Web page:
This pallid, slimy, worm-like creature is the size of a human, its mouth a sickening tangle of tentacles and hooked jaws.
Speed 30 ft., climb 20 ft.
Str 12, Dex 14, Con 13, Int 3, Wis 14, Cha 5
Environment any underground
Organization solitary or cluster (2–5)
The worm-like grick is a terror of the caverns and tunnels in which it dwells, lying in wait near heavily traveled underground passages or subterranean cities for the chance to reach forth from the darkness and take its prey. Those laid low by a grick are rarely consumed on the spot. Instead, fresh food is hauled back to the grick’s lair in a tight burrow or high on a cavern ledge, where it is consumed in small bites at the grick’s leisure.
The origins of the grick are not known. Even though the grick has a rudimentary intelligence, it does not have any society to speak of, and most are encountered alone. On those occasions when unfortunate travelers meet multiple specimens, groups of gricks do not appear to communicate or work together; each instead attacks individual targets and retreats with its prize as soon as it manages to bring down an opponent. Capable predators, gricks also have a strangely weapon-resistant hide that makes them especially dangerous. Many novice adventurers have fallen to grick attacks merely because they were unable to damage the creature with their nonmagical weapons. Those that are familiar with gricks (especially dwarves, morlocks, and troglodytes) know the best strategy for dealing with them is to fall back and wait for more powerful or magical reinforcements.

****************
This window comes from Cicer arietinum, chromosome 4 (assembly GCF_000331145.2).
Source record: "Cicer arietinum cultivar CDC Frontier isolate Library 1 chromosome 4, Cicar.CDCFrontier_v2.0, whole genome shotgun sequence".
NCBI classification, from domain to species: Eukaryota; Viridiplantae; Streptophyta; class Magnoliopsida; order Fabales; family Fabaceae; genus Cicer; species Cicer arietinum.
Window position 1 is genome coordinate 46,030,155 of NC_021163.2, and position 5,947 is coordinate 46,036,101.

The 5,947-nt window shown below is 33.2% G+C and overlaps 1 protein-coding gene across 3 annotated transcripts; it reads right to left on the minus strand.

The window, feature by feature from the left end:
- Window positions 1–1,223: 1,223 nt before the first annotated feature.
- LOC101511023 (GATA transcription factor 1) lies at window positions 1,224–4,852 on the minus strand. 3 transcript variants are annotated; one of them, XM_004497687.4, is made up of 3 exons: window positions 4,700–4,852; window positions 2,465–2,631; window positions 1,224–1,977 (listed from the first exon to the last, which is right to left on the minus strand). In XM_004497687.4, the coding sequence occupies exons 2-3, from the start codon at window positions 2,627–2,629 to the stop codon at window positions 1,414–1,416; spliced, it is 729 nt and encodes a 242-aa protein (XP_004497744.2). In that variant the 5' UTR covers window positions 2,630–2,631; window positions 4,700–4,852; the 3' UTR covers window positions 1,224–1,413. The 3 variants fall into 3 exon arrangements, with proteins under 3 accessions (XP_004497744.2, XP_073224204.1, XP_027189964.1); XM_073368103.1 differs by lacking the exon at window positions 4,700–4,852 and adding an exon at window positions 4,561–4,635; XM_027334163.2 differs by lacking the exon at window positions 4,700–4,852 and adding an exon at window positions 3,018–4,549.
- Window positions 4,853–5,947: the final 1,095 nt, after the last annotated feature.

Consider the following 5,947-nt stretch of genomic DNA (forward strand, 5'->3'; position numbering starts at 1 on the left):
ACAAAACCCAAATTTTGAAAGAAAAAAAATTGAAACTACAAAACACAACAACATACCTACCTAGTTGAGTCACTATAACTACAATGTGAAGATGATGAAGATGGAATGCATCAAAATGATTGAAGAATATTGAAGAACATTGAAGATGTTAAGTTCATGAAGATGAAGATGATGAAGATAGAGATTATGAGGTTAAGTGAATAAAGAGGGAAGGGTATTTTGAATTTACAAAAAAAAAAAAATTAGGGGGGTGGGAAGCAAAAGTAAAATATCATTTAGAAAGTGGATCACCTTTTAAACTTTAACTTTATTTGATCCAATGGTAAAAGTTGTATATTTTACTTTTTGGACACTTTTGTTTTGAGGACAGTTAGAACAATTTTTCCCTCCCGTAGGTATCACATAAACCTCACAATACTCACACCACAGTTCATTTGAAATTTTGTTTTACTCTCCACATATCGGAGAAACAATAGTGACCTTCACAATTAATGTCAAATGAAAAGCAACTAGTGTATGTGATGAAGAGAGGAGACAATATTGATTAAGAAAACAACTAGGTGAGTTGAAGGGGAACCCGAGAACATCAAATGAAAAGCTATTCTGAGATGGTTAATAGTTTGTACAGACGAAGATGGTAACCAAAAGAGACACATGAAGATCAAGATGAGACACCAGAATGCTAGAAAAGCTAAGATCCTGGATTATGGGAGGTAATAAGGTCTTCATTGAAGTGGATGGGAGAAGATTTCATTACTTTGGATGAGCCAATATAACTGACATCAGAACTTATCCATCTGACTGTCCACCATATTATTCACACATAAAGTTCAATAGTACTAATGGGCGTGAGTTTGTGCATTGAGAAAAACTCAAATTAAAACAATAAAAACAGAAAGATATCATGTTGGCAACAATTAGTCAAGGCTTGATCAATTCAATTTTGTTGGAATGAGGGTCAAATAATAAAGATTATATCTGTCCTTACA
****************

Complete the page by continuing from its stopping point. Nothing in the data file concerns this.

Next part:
Gricks rely on their dark coloration and ability to climb walls to keep them out of sight until they’re ready to spring an ambush. On occasions when food is scarce in a given region, gricks have been known to travel to the surface and roam the wilderness in search of prey, but these sojourns are almost always out of necessity, and end as soon as the gricks find entrances to new subterranean lairs. They prefer darkness and the comfort of a ceiling overhead, avoiding the open sky and going to great lengths to keep the cover of trees, low clouds, or buildings between them and the empty gulf overhead.